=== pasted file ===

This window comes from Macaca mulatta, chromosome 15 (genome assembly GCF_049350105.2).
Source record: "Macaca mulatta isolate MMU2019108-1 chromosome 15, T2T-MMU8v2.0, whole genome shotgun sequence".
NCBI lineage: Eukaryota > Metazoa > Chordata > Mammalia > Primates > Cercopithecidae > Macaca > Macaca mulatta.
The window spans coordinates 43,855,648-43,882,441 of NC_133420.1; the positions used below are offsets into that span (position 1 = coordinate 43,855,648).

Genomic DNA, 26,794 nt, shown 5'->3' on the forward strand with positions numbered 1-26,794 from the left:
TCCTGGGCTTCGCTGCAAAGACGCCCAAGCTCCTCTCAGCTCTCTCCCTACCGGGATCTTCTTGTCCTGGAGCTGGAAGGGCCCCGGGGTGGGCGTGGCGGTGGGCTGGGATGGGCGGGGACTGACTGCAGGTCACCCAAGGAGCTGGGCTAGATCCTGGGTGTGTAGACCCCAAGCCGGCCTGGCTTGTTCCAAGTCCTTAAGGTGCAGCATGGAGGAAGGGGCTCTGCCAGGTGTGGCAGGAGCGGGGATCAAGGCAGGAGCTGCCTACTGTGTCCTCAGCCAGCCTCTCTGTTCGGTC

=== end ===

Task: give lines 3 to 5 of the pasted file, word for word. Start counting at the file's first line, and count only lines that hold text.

NCBI lineage: Eukaryota > Metazoa > Chordata > Mammalia > Primates > Cercopithecidae > Macaca > Macaca mulatta.
The window spans coordinates 43,855,648-43,882,441 of NC_133420.1; the positions used below are offsets into that span (position 1 = coordinate 43,855,648).

Genomic DNA, 26,794 nt, shown 5'->3' on the forward strand with positions numbered 1-26,794 from the left: